Imani Centre for Policy and Education, a think tank, has urged the government to consider committing adequate resources into Ghana’s renewable energy systems to boost the country’s capacity to exploit its abundant natural energy sources.
It observed that while the government had many policies on renewable energy, there was the need for concerted action to create a real market and incentives for the private sector to invest in renewables such as solar, wind, biogas, biomass and wind energy.
“As a country, we are prepared to use $4 billion to develop oil resources and billions to build dams, but we do not seem prepared to use the same amount of money or even a fraction to develop renewable resources,” it stated.
At a joint seminar on energy strategies in Africa in Accra yesterday, a Senior Vice-President of IMANI, Mr Kofi Bentil, said the allocation of adequate resources into renewable energy would generate enough power for Ghanaians, particularly those in rural areas.
“If we can figure out managing a financial arrangement around renewable energy, we may be able to deploy more of those resources for people to use since renewables have many advantages for people to better their lives,” he stated.
The event, themed: “Potential of renewable energy to meet Africa’s energy supply”, brought together energy experts from the public, private and civil society organisations to identify challenges facing the country’s energy systems and figure out plans to address those bottlenecks.
‘Energy-rich but poor’
Mr Bentil observed that most African countries, including Ghana, even though had rich natural energy sources, were poor in terms of energy production and utilisation.
He further indicated that the African continent had millions of barrels of oil, adequate wind and sunshine, yet it was among the least beneficiary of fossil fuels, wind and solar energy in the world.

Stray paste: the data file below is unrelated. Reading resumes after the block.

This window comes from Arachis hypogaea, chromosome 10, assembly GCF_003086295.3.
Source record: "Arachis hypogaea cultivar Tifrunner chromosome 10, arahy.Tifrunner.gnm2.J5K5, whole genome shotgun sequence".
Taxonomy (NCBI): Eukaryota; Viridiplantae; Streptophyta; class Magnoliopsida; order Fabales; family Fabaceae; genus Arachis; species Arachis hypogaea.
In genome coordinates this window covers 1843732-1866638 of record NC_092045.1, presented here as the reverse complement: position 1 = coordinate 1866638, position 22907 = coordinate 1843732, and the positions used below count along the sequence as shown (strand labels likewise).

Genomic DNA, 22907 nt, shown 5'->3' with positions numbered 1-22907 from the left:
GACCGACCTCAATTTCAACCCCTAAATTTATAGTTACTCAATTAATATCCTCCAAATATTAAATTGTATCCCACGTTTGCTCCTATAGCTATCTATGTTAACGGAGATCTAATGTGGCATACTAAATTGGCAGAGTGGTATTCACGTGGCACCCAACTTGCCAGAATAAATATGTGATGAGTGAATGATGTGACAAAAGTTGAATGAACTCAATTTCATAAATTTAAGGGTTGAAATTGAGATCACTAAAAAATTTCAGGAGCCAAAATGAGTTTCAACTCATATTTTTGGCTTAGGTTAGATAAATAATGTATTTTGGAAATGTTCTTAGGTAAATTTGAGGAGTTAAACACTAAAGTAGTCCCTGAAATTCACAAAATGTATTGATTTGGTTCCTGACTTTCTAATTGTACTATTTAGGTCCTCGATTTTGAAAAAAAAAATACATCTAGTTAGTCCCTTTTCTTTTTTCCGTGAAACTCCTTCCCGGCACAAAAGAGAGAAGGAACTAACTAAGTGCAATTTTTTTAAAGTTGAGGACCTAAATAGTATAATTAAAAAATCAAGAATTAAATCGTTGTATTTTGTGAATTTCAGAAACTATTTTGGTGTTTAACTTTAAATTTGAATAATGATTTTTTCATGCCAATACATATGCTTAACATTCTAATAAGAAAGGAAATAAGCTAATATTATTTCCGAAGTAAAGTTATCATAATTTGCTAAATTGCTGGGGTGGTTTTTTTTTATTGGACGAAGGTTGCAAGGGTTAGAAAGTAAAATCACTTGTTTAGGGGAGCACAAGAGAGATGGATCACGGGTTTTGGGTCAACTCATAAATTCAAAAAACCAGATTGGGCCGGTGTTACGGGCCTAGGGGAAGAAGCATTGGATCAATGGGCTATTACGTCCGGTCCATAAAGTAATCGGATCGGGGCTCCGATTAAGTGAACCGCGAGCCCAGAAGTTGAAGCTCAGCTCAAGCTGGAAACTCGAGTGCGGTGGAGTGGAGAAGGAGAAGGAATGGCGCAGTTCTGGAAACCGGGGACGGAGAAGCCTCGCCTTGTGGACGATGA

Contrasting the case of Africa with that of the developed world, he said Belgium, a country with 11 million people and a land size as that of the Ashanti Region, produced as much energy as the whole of Africa.
According to him, while fossil fuels were easy sources of energy, they were expensive in terms of environmental impact and cost.
“When you get them out, they are expensive to manage as you need tank farms, tankers, pipelines and expensive infrastructure to manage. And when you have to use them, they also cause pollution to the ozone layer.
“It cost Ghana over $4 billion to get oil out of the ground, and to raise the money to get it done, we have to more or less sign off the whole resources which we get only 10 per cent for,” Mr Bentil stated.
A research associate at the Centre for Renewable Natural Resources at IMANI, Ms Barbara Andoh, said with the abundance of renewable energy in Ghana and Africa, “we will be shooting ourselves in the foot if we are not taking advantage of renewables”.
In her opinion, Ghanaians must be motivated to take advantage of renewable energy since it offered quick gains in terms of job creation and the environmental benefits.